Alexa violated the Maxim of Quality. It had trouble launching the app but said that it launched the app, anyway. That’s bad design.

So you turn to your programming team and ask for a new bit of feedback that explains what went wrong. You get this in return:

“Your Amazon Alexa cannot reach the skill’s endpoint in which you have requested because your SSL settings prevent it from connecting to non-Lambda functions.”

Okay, so the users know that something went wrong–that’s good. The Maxim of Quality has been satisfied because all the information is true. But this feedback is still pretty horrible. To make it better, we’ll need to move to Step 2.

Maxim of Quantity 📚

where one tries to be as informative as one possibly can, and gives as much information as is needed, and no more

For step 2, include exactly as much information as you need. Let’s revisit the example.

“Your Amazon Alexa cannot reach the skill’s endpoint in which you have requested because your SSL settings prevent it from connecting to non-Lambda functions.”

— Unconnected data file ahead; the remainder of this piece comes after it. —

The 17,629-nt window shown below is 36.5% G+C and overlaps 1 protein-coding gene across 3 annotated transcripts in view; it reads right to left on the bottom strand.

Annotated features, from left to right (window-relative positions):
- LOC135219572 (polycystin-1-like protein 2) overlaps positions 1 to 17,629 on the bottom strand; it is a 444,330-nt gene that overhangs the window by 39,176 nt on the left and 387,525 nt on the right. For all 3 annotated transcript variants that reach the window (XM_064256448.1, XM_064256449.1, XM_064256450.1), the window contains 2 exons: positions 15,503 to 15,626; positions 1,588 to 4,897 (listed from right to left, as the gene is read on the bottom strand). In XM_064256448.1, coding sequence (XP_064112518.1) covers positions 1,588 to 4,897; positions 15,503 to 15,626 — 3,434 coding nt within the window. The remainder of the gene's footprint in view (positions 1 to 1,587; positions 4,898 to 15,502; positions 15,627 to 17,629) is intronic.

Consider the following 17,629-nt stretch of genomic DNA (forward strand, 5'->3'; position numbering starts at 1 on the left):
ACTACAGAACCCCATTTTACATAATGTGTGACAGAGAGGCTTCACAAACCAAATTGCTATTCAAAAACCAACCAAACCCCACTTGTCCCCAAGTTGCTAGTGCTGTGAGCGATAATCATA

This error has too much information. Let’s cut some out.


Oops! We cut out too much information! Remember: the Maxim of Quantity says that you need to add the right amount of information. Be careful not to cut out too much!

“Your Amazon Alexa cannot reach the skill’s endpoint in which you have requested because of your SSL settings.”

That’s better! However, it’s still pretty impersonal. Let’s go to Step 3 for more improvements.

Maxim of Relation 🤝

where one tries to be relevant, and says things that are pertinent to the discussion

Keep things relevant. Again, this point seems really obvious, but poor voice UI will noticeably lack it.

Relation is especially important for longer exchanges. If there’s lots of back and forth, make sure each point is related to the previous one so the user can follow along easily